Dreaming about munching on fast food menus with donuts, ice creams and large sodas without putting on any weight? It might just be possible!
Mice exposed to a diet high in sugar and fat throughout their lives successfully averted weight gain and safeguarded their livers when treated with a newly developed experimental drug.
Crafted by a team spearheaded by The University of Texas Health Science Center at San Antonio (UT Health San Antonio), this small-molecule drug, identified by its chemical acronym CPACC, functions by restricting the entry of magnesium into the mitochondria. These cellular powerhouses are responsible for generating energy and burning calories.
Mitochondrial irregularities have been linked to various diseases, encompassing obesity, diabetes, and cardiovascular ailments.
The outcomes, detailed in a published paper, are the culmination of extensive research spanning several years, notes Madesh Muniswamy, a molecular biochemist from UT Health San Antonio and the senior author of the study.
Magnesium, among the four principal positively charged ions influencing cellular activities, including calcium, potassium, and sodium, plays a multifaceted role in the body’s functions. Notably, it regulates blood sugar and blood pressure while contributing to sturdy bone formation. However, an excess of magnesium hampers energy production within the mitochondria.
“The process slows down significantly,”Travis Madaris from UT Health San Antonio, one of the co-lead authors of the study.
In their investigation, researchers stumbled upon the new drug while examining the consequences of eliminating a specific gene known as MRS2, responsible for encoding a magnesium transporter protein called Mrs2. This protein functions as a conduit, facilitating the movement of magnesium across the mitochondrial membrane.
Their study compared the effects of a prolonged intake of a Western diet high in fat, sugar, and calories on standard mice versus mice with the MRS2 gene removed.
Deleting MRS2 resulted in leaner, healthier mice demonstrating enhanced sugar and fat processing within their mitochondria, despite starting the Western diet at 14 weeks of age and continuing it for up to a year (a substantial duration in a mouse’s life).
In the regulation of sugar and fat metabolism following meals and fasting, the liver assumes a pivotal role. While a resilient organ, the liver does have its limitations. Notably, the mice without the MRS2 gene exhibited no signs of fatty liver disease in their liver or fat tissues, a condition often associated with an imbalanced diet, obesity, or type 2 diabetes.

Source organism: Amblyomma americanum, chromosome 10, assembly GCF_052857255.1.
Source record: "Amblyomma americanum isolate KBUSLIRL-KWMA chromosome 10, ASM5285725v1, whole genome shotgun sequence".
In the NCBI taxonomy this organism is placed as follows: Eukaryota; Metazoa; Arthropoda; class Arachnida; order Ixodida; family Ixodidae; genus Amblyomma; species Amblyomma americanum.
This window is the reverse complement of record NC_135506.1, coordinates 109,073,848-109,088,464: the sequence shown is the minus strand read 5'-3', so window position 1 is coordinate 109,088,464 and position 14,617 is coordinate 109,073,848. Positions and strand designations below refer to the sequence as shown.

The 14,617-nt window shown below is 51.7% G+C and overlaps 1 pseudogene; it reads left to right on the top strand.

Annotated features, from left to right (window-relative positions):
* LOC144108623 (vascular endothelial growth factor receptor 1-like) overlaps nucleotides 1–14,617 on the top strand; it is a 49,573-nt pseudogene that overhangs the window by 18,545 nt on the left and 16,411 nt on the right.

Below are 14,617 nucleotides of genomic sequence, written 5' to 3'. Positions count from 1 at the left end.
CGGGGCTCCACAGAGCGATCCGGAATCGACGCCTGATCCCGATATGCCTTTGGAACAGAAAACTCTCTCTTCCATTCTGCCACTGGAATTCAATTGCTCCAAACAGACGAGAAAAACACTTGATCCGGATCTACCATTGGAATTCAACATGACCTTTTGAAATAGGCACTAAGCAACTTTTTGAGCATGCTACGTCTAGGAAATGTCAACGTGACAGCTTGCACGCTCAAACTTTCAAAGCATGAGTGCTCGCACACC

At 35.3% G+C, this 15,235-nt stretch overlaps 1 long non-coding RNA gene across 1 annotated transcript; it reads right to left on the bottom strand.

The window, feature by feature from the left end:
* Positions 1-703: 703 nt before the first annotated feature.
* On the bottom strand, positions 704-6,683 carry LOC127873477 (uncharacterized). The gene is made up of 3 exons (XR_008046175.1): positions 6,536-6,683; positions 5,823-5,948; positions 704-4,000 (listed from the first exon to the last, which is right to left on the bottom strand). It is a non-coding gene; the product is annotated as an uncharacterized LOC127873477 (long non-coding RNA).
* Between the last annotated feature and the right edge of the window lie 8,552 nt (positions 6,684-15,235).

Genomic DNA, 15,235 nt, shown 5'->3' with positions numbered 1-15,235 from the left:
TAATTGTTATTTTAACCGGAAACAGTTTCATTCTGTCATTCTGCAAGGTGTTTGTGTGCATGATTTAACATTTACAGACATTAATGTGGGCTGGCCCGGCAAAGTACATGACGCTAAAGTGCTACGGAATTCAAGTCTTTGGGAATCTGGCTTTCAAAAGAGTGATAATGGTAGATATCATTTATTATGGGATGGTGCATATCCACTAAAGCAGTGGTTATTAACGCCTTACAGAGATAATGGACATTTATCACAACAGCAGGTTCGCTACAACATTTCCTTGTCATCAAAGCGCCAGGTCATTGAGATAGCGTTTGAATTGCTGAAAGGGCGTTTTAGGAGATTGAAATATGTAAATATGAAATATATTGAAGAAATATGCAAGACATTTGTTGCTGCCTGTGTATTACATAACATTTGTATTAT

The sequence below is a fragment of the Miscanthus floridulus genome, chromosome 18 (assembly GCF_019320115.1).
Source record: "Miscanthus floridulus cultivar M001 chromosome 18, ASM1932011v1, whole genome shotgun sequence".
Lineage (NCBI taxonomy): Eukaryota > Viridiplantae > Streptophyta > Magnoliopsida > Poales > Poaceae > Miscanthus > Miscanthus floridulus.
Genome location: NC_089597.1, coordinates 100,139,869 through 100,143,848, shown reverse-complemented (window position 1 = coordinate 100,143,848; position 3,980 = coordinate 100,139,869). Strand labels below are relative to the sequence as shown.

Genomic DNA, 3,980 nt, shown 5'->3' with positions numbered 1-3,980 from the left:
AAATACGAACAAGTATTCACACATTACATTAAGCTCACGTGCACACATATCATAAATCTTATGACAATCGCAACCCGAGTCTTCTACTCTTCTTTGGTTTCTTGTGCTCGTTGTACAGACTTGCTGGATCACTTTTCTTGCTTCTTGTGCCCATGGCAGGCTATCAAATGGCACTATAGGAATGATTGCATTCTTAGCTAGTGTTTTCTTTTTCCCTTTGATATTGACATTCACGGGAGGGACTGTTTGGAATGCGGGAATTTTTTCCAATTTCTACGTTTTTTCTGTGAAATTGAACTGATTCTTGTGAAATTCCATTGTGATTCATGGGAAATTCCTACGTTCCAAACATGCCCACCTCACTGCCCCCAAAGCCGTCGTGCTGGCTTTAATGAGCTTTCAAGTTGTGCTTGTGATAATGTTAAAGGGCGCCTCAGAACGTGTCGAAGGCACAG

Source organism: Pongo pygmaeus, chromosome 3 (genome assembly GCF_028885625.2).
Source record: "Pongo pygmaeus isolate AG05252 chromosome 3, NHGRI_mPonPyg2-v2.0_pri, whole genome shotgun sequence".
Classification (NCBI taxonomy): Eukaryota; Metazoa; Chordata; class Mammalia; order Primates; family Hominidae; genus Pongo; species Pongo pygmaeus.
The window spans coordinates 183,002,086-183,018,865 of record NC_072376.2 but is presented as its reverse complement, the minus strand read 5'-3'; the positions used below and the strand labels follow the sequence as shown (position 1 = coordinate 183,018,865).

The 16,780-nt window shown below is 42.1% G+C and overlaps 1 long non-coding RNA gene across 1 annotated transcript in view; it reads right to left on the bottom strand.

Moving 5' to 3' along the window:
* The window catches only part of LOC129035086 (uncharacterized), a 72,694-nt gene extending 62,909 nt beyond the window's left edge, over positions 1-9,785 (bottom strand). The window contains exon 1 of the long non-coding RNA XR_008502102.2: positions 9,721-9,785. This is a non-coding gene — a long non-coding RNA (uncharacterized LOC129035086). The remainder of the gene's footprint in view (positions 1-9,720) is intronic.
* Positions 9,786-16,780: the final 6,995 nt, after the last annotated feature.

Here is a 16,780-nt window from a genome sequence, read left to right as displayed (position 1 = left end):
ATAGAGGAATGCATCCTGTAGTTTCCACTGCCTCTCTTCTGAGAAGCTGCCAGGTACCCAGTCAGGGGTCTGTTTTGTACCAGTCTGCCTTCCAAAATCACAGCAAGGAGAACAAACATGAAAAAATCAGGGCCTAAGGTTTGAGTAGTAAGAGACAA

“Reducing mitochondrial magnesium levels alleviated the detrimental impacts of prolonged dietary strain,”Manigandan Venkatesan from UT Health San Antonio.
Further experiments administering CPACC yielded similar outcomes to deleting the MRS2 gene. This drug operates by impeding the magnesium channels encoded by the gene, resulting once again in leaner, healthier mice by curtailing the influx of magnesium into the mitochondria.
Naturally, findings in mice may not directly translate to humans, and the study’s authors acknowledge certain limitations. Their approach involves inducing metabolic syndrome in humans through prolonged dietary stress. Introducing short-term dietary stress could offer insights into the primary effects of MRS2 deletion.
Additionally, the researchers point out that using a complete deletion method for MRS2 prevents examining how each tissue impacts metabolic regulation. Given the widespread presence of MRS2, they stress the significance of further exploration into its effects on various organs such as the brain, heart, kidneys, lungs, and skeletal muscles.
The most abundant cellular divalent cations, Mg2+ (mM) and Ca2+ (nM-μM), antagonistically regulate divergent metabolic pathways with several orders of magnitude affinity preference, but the physiological significance of this competition remains elusive. In mice consuming a Western diet, genetic ablation of the mitochondrial Mg2+ channel Mrs2 prevents weight gain, enhances mitochondrial activity, decreases fat accumulation in the liver, and causes prominent browning of white adipose. Mrs2 deficiency restrains citrate efflux from the mitochondria, making it unavailable to support de novo lipogenesis. As citrate is an endogenous Mg2+ chelator, this may represent an adaptive response to a perceived deficit of the cation. Transcriptional profiling of liver and white adipose reveals higher expression of genes involved in glycolysis, β-oxidation, thermogenesis, and HIF-1α-targets, in Mrs2−/− mice that are further enhanced under Western-diet-associated metabolic stress. Thus, lowering mMg2+ promotes metabolism and dampens diet-induced obesity and metabolic syndrome.